WMC's Scott Manley Criticizes EPA Carbon Rules

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WMC's Scott Manley Criticizes EPA Carbon Rules

Premiere Date: 
June 6, 2014

The EPA announced it wants carbon emissions from power plants cut by 30 percent by 2030.

 

Episode Transcript: 

Frederica Freyberg:

Now to other news of the week. The US Environmental Protection Agency wants Wisconsin to cut its carbon dioxide emissions coming from power plants by one-third by the year 2030. Environmentalists view this as an historic and positive step toward stemming climate change and protecting public health. Business interests countered that the EPA rule will cost consumers billions of dollars and kill jobs. We have both sides represented here tonight. First, to vice-president of government relations for Wisconsin Manufacturers and Commerce, Scott Manley. Thanks for being here.

Scott Manley:

Thanks for having me again.

Frederica Freyberg:

So how exactly does this EPA rule cost jobs?

Scott Manley:

Well, it's a very expensive set of energy mandates, including they're going to mandate how much renewable energy we have to build, which is going to be significantly more than what the legislature in Wisconsin have already approved. A lot of energy rationing, and when you ration something and it becomes scarce, the cost goes up. And as electric utilities face billions of dollars in higher costs, they're going to pass those along to their customers and that will take the form of higher electric rates. Manufacturers, and we have the second most manufacturing-intensive economy in the country here,  rely on affordable energy as the life blood of their business. And so as this type of a rule makes manufacturing less attractive because it's more expensive to do here, it gives them a reason to shift that production to another state or even another country.

Frederica Freyberg:

Do you have estimates as to how many jobs you think would likely be lost as a result of these rules?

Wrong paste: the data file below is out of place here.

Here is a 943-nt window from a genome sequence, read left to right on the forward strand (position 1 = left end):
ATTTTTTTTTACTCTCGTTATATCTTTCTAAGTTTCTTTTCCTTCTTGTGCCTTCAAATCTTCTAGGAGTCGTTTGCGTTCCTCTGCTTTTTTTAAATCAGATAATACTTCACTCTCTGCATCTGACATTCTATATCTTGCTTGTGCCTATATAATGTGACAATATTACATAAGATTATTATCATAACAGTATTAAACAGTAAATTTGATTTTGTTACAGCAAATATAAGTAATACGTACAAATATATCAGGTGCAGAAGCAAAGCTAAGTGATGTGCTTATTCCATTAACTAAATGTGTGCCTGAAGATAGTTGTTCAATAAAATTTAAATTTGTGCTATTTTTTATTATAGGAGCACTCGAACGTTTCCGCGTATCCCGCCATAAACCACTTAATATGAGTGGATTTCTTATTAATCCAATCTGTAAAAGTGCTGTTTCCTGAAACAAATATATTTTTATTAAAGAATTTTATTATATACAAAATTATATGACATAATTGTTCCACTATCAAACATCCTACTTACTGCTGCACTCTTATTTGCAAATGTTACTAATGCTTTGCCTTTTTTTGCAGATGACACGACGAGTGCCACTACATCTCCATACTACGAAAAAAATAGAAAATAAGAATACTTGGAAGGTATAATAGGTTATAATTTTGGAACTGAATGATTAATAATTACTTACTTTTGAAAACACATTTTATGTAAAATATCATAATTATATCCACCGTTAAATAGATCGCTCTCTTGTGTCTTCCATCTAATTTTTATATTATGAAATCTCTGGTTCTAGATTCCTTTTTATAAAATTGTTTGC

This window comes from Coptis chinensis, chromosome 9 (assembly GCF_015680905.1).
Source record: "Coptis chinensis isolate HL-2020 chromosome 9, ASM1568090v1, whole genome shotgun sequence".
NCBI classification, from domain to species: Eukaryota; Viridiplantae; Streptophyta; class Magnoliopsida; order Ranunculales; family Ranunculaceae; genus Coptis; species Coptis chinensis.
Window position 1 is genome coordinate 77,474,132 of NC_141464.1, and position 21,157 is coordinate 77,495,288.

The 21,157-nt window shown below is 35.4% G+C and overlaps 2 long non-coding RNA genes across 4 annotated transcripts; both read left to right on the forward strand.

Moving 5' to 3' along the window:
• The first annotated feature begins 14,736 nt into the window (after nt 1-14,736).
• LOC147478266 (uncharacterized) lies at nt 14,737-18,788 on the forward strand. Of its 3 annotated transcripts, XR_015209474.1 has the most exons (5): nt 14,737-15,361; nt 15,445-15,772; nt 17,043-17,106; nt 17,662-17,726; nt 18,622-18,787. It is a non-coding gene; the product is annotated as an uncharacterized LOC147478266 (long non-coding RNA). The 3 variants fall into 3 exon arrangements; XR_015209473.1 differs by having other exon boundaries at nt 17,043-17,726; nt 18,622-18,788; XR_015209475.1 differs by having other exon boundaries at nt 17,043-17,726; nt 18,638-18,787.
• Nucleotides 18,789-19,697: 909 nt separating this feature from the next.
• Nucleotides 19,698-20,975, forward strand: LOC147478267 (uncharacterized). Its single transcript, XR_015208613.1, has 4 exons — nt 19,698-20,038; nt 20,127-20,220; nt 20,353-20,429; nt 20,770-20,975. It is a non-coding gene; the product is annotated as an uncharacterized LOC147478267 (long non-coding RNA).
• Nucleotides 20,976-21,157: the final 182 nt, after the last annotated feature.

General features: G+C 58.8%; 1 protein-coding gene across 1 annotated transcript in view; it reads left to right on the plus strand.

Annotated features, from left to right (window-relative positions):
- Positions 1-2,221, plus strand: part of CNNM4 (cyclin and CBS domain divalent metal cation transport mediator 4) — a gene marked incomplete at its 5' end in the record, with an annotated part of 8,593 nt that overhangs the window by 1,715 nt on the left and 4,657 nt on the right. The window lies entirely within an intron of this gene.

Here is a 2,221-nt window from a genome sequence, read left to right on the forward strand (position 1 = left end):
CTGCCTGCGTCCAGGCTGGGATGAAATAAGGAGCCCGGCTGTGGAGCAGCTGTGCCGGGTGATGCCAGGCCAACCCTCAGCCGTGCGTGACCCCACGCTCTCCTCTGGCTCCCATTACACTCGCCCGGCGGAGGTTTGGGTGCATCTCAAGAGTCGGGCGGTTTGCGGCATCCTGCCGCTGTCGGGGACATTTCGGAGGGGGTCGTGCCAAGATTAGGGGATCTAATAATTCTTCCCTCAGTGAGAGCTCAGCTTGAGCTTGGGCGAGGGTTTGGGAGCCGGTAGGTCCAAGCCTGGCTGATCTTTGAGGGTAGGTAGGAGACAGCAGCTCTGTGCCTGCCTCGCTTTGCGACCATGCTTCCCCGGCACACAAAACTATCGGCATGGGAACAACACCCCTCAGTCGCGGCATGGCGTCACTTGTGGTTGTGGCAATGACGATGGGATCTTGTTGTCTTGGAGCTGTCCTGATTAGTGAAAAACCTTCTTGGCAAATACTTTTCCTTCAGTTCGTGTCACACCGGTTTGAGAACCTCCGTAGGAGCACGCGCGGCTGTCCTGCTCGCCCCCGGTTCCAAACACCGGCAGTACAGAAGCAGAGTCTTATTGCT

Scott Manley:

It's difficult. I can safely say it will be in the thousands per year. We saw a study that showed, for the five-state region where Wisconsin is located, that it would be an average of 31,700 per year in that five-state region. Now, that was based on some assumptions about the rule that ended up not aligning with what the rule, you know, ultimately came out to be. But I think those numbers are going to be very similar. And, you know-- You know, I would say from our standpoint, we need to look at energy policies that don't kill jobs, that actually create jobs.

Frederica Freyberg:

What about the counter on the part of the environmentalists who say that building up the alternative energy infrastructure would grow jobs?

Scott Manley:

Well, look, you can't grow jobs by making energy more expensive. And, you know, we've kind of heard this line before. You remember back in 2009 with the stimulus, we were going to create all these green jobs. We spent, you know, millions if not actually billions of dollars on green jobs. And where are they? I mean, they just never materialized. You know, we have to look-- For a state like Wisconsin, this rule will require us to reduce our emissions by 34%. That's the most of any state in our region, with the exception of Minnesota. So in addition to creating the, sort of the international competitive disadvantage because the companies that we compete against every day in China and Vietnam and Asia, they're not going to be doing this. And what we have to do is even-- puts us at a competitive disadvantage relative to states like Illinois and Michigan and Indiana.

Frederica Freyberg:

We're talking so close to home with these rules specific to Wisconsin, but in your mind does something have to be done about carbon emissions and climate change?

Scott Manley:

Well, you know, if something has to be done, you know, to address global warming, it's got to be a global solution. The estimates that I've seen are that for every ton of carbon dioxide that will be reduced by this new EPA rule, six tons of carbon dioxide will be increased by other countries around the world. So when you all-- When you add it all up, you have not gained anything from a global warming, global climate standpoint. And I think the president who says, hey, look, I get it that no one else is doing this, but we need to be the leader. He needs to explain to middle class manufacturing families in Wisconsin why their job needs to be jeopardized so that Wisconsin can be a leader.

Frederica Freyberg:

We need to leave it there. Scott Manley, thank you.

Scott Manley:

Thank you.   


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